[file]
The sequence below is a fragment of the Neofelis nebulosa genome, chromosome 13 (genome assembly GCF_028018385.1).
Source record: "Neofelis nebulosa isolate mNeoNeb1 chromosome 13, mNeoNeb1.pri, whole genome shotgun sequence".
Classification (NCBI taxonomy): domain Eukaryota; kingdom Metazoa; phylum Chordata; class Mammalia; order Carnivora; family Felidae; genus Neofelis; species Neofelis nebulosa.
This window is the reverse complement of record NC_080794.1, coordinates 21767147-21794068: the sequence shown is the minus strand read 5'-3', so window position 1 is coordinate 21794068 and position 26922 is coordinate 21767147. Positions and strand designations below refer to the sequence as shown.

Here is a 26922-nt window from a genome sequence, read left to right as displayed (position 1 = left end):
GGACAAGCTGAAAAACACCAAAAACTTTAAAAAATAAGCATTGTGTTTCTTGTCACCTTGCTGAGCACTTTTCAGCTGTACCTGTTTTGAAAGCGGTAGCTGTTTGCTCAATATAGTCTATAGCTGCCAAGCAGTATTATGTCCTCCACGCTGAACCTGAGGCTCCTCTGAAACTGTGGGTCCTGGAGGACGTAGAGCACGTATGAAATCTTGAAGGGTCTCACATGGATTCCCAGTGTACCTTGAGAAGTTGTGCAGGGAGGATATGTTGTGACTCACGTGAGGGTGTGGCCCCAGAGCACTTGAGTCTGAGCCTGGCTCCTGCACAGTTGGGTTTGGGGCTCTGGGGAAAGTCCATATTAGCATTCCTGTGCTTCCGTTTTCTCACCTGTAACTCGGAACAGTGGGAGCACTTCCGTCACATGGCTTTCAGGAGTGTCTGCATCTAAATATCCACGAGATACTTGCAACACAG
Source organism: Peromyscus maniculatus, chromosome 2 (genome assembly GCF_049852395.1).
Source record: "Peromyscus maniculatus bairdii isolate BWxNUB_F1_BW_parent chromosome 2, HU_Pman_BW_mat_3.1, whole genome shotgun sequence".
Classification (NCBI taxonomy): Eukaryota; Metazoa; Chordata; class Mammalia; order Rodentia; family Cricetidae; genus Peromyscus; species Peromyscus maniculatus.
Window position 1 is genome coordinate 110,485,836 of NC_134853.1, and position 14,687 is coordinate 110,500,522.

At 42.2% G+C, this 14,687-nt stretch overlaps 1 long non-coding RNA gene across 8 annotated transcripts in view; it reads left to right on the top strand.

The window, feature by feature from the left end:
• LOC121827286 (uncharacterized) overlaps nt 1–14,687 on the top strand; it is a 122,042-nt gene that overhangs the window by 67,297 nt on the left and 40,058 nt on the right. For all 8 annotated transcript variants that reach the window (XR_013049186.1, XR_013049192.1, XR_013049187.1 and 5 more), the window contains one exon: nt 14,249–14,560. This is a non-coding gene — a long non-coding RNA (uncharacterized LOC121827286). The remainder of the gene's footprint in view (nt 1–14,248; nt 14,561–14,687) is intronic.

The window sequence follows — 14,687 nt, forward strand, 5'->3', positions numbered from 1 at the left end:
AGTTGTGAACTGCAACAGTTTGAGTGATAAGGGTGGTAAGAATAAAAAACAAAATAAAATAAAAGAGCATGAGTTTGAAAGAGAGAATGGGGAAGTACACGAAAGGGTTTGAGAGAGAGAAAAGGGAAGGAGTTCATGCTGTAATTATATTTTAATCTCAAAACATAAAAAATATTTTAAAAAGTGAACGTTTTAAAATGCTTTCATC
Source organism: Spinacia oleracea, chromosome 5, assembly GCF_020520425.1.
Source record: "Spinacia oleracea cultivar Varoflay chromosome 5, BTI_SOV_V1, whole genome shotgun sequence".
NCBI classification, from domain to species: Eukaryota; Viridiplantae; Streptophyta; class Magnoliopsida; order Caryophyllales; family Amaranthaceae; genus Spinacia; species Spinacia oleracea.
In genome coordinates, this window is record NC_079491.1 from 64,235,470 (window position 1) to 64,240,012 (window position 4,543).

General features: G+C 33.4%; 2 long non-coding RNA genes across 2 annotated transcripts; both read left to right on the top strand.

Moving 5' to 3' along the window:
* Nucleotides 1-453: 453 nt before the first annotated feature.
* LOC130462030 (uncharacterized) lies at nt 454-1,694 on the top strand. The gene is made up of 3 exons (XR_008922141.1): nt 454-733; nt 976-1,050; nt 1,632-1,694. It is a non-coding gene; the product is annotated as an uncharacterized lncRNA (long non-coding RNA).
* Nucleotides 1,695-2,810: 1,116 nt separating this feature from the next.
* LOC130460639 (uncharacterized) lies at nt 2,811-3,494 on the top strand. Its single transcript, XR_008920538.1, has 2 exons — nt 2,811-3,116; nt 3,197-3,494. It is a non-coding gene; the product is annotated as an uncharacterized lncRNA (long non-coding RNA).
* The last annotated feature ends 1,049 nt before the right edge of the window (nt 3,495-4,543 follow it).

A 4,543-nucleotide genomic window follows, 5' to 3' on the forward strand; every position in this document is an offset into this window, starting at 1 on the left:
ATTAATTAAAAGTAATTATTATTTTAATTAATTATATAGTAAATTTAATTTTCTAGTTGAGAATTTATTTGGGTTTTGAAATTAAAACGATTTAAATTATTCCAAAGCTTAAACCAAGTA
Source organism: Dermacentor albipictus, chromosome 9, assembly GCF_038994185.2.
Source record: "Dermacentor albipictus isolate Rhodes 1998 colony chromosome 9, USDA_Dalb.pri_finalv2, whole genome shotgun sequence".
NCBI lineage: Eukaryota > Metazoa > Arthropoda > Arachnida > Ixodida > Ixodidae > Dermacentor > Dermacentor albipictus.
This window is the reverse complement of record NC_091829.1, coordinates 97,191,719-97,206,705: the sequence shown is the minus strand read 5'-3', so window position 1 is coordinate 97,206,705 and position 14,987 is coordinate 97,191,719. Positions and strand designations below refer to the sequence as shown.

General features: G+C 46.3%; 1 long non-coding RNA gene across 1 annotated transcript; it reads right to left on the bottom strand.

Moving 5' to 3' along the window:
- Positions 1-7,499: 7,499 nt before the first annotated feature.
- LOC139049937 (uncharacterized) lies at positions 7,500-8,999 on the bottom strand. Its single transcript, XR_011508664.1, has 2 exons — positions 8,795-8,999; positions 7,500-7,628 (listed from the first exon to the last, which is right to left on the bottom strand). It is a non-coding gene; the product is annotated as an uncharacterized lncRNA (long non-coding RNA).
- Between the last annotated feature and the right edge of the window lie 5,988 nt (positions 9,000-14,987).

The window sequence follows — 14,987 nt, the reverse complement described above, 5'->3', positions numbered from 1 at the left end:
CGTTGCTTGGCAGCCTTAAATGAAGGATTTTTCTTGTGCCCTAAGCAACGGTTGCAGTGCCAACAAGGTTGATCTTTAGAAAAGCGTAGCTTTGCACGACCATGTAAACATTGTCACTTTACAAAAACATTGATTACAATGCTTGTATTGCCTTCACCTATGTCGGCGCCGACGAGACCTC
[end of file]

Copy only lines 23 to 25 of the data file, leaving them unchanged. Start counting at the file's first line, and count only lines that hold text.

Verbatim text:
* LOC130462030 (uncharacterized) lies at nt 454-1,694 on the top strand. The gene is made up of 3 exons (XR_008922141.1): nt 454-733; nt 976-1,050; nt 1,632-1,694. It is a non-coding gene; the product is annotated as an uncharacterized lncRNA (long non-coding RNA).
* Nucleotides 1,695-2,810: 1,116 nt separating this feature from the next.
* LOC130460639 (uncharacterized) lies at nt 2,811-3,494 on the top strand. Its single transcript, XR_008920538.1, has 2 exons — nt 2,811-3,116; nt 3,197-3,494. It is a non-coding gene; the product is annotated as an uncharacterized lncRNA (long non-coding RNA).